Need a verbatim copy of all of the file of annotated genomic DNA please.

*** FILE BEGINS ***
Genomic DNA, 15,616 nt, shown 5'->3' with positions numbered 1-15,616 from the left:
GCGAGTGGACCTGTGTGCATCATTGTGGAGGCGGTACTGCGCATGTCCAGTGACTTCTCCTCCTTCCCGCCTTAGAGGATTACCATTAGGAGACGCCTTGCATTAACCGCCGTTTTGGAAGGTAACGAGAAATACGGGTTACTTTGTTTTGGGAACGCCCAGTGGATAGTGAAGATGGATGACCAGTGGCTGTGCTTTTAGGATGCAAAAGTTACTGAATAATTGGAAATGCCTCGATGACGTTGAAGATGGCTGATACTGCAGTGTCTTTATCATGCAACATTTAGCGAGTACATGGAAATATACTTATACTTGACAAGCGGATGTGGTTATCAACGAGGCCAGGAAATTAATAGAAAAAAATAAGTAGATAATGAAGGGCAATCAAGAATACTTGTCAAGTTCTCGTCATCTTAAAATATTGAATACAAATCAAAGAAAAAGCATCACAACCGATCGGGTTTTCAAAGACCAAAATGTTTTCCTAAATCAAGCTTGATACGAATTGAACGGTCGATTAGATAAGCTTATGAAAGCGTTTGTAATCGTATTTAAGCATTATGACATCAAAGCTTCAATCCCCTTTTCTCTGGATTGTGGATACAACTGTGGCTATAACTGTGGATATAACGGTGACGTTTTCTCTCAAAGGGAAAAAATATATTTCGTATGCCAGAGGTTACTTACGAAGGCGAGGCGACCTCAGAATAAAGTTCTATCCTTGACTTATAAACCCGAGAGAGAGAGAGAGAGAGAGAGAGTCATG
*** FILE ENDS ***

Genomic DNA, 15,616 nt, shown 5'->3' with positions numbered 1-15,616 from the left:
GCGAGTGGACCTGTGTGCATCATTGTGGAGGCGGTACTGCGCATGTCCAGTGACTTCTCCTCCTTCCCGCCTTAGAGGATTACCATTAGGAGACGCCTTGCATTAACCGCCGTTTTGGAAGGTAACGAGAAATACGGGTTACTTTGTTTTGGGAACGCCCAGTGGATAGTGAAGATGGATGACCAGTGGCTGTGCTTTTAGGATGCAAAAGTTACTGAATAATTGGAAATGCCTCGATGACGTTGAAGATGGCTGATACTGCAGTGTCTTTATCATGCAACATTTAGCGAGTACATGGAAATATACTTATACTTGACAAGCGGATGTGGTTATCAACGAGGCCAGGAAATTAATAGAAAAAAATAAGTAGATAATGAAGGGCAATCAAGAATACTTGTCAAGTTCTCGTCATCTTAAAATATTGAATACAAATCAAAGAAAAAGCATCACAACCGATCGGGTTTTCAAAGACCAAAATGTTTTCCTAAATCAAGCTTGATACGAATTGAACGGTCGATTAGATAAGCTTATGAAAGCGTTTGTAATCGTATTTAAGCATTATGACATCAAAGCTTCAATCCCCTTTTCTCTGGATTGTGGATACAACTGTGGCTATAACTGTGGATATAACGGTGACGTTTTCTCTCAAAGGGAAAAAATATATTTCGTATGCCAGAGGTTACTTACGAAGGCGAGGCGACCTCAGAATAAAGTTCTATCCTTGACTTATAAACCCGAGAGAGAGAGAGAGAGAGAGAGAGTCATG